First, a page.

6. Streaming Online Video: SpeedStor will offer blazing performance of online video when the I/O stream is served in multiple 64k paths and with a 0-2m.s. latency.

Q: Are DRAM based systems faster than NAND based systems?

A: This is true, however the question is how fast is fast enough? First of all, recognize that the SpeedStor is the only NAND SSD that can compete in the enterprise market. It is designed to sustain high IOPs (52,000IO’s per second/per drive); whereas the rest of the NANAD SSDs in the marketplace sustain between 2,000 and 7,500 IOPS/drive. Furthermore, there is no other NAND drive that can sustain 18,000 random writes.

The high end DRAM SSDs, like RAMSan are designed with faster chips as well as multiple controllers and are inherently faster. That being said, one often will not see a difference between the RAMSan and SpeedStor due to the fact that bottlenecks are a moving target. Once we improve IO, we increase CPU utilization and bandwidth on the FC network and ports. Benchmarks found that the SpeedStor compared to the DRAM based RAMSan 320 is comparable in performance in a number of environments. It is, however, outperformed by the RAMSan by as much as a factor of 2 when in a read/write profile. What this means is that we know we can improve a customers’ application by (rule of thumb) 10X with the SpeedStor.

If I want to go to 20X then you need the following:

1. A server that can sustain more IO’s (many of our tests showed that both the SpeedStor and the RAMSan drove the CPU to 90%+).

2. An application to sustain the load (90% of our customers will see the “biggest bang” with 10X)

3. Four times the money (RAMSan is 4X the cost) or More ports and more money (place multiple SpeedStor drives on own channel).

4. To weigh the benefits of NAND vs. DRAM in regards to TCO. SpeedStor reduces cost of power utilization and long-term maintenance (five year warranty…no moving parts!).

Q: Are NAND based systems inherently less reliable and put data at risk?

A: There are pros and cons to both NAND and DRAM chip technology. In regards to reliability, it all has to do with how the chips are integrated into the disk drive design. There are various NAND implementations. The SpeedStor is in a class by itself.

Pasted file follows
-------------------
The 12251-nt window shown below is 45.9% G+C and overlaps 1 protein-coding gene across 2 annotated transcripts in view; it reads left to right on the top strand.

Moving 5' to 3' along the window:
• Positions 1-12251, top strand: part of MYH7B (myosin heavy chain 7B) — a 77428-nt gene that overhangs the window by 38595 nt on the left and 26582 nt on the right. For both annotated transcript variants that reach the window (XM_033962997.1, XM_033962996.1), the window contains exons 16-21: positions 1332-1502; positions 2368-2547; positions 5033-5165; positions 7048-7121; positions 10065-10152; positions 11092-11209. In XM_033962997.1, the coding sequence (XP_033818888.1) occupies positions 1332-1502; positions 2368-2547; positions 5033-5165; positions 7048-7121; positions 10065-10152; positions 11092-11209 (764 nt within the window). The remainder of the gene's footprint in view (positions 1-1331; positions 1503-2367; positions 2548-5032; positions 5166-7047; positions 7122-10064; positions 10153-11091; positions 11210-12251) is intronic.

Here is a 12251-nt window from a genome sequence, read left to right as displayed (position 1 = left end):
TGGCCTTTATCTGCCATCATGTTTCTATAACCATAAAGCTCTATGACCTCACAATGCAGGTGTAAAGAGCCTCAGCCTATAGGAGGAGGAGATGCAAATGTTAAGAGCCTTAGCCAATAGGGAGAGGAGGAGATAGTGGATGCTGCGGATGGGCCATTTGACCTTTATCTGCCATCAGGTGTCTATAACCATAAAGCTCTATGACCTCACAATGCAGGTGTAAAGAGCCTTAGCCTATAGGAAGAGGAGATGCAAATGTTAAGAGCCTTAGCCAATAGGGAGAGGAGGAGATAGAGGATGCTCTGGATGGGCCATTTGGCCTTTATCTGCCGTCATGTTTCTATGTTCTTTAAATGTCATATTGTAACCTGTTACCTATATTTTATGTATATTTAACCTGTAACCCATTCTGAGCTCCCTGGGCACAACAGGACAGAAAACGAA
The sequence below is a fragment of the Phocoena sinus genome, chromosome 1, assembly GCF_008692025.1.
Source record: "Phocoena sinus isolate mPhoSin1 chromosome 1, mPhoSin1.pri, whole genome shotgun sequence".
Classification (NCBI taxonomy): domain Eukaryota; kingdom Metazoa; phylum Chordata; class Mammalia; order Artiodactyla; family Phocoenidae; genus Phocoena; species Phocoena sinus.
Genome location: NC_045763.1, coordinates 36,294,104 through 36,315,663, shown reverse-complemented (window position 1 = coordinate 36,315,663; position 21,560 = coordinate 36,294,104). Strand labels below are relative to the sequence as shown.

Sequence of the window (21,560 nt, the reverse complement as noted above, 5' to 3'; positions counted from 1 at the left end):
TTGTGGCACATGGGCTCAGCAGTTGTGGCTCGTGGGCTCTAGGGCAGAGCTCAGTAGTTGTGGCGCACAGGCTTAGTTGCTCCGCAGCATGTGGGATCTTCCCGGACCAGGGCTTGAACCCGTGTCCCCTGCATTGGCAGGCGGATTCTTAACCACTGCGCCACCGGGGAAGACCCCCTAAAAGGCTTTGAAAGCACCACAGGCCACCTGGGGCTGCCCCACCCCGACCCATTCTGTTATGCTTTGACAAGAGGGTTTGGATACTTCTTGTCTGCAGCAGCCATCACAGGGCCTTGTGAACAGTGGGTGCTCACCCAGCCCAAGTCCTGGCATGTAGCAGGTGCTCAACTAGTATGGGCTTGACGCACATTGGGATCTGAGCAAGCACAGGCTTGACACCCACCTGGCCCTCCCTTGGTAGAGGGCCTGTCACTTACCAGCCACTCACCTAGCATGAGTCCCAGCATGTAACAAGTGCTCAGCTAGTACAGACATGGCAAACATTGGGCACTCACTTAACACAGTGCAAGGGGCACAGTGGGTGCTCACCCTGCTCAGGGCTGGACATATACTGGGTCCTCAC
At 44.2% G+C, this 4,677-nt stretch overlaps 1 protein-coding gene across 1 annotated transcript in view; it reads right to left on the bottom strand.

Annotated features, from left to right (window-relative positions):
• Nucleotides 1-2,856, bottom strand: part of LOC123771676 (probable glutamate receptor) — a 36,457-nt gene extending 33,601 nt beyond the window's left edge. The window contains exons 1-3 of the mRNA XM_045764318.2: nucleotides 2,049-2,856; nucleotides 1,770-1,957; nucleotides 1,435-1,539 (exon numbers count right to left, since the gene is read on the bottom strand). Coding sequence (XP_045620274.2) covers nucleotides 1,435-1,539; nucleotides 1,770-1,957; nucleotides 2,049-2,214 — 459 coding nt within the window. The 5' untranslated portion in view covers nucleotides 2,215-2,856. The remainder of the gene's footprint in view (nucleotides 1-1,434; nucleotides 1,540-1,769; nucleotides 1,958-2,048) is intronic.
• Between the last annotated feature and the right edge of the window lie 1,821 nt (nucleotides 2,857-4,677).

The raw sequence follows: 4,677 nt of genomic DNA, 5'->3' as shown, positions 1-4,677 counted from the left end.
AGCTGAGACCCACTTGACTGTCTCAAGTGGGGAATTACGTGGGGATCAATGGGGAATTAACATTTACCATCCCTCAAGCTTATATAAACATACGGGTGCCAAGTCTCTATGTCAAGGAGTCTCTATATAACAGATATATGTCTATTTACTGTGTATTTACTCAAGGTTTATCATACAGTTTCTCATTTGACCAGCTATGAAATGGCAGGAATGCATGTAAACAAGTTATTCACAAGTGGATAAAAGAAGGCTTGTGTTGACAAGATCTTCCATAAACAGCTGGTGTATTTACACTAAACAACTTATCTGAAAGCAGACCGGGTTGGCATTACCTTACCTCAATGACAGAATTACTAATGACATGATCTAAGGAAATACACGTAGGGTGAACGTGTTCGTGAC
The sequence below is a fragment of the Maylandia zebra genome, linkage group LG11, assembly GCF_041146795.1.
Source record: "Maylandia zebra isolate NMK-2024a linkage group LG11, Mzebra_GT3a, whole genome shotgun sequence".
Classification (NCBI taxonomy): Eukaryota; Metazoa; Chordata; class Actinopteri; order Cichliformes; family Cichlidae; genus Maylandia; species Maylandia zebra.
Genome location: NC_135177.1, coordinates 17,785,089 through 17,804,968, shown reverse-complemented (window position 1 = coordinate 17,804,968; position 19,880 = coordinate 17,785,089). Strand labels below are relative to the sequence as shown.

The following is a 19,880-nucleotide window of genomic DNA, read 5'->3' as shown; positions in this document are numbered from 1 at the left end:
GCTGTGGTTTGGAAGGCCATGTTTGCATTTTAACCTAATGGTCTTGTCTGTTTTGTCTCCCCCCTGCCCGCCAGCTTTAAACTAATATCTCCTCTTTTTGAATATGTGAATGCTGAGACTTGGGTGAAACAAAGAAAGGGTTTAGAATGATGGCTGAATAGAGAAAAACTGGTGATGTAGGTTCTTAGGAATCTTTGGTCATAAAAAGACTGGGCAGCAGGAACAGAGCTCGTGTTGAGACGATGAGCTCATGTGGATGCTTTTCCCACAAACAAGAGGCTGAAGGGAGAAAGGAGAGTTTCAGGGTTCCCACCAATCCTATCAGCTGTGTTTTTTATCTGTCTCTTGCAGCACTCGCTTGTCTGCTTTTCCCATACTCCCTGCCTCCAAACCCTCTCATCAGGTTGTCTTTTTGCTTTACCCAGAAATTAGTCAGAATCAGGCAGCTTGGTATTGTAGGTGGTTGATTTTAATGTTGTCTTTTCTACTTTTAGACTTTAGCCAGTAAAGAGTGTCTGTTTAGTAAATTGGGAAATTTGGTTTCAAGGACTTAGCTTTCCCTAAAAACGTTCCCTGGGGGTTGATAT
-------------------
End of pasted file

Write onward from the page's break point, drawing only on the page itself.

The Benefits of NAND vs. DRAM as it applies to reliability:

The known limitation of NAND is the fact that the chips have a limitation of how often one can write to a single cell on the chip. This is presently 100,000 times. The SpeedStor, is designed to avoid this limitation by implementing a high end wear leveling technique. The drive itself has the ability to consistently write (7 x24x365) for 11 to 20 years (depending upon which capacity drive you choose) before one will begin to witness write errors due to the 100K write/cell limitation. This will be further explained below and under “FAQ5”.

Let us first compare The SpeedStor to a typical DRAM SSD implementation (for instance; many of our customers are familiar with RAMSan by Texas Memory). The SpeedStor is a non-volatile disk drive, which means that if power is lost the data stays in tact. The drive itself has the ability to consistently write (7 x24 x 365) for 11 to 20 years (depending upon which capacity drive you choose) before one will begin to witness write errors due to the 100K write/cell limitation. At this point one still does not lose data; one receives an error notice. Given this, a SpeedStor with a single drive is more reliable than a DRAM based SSD. DRAM is volatile. Hence SSD manufacturers must build a battery to backup system to support the DRAM in the event of a power outage, or else all data is lost. Now there are more parts (chips, battery, rotating disk) and more points of failure.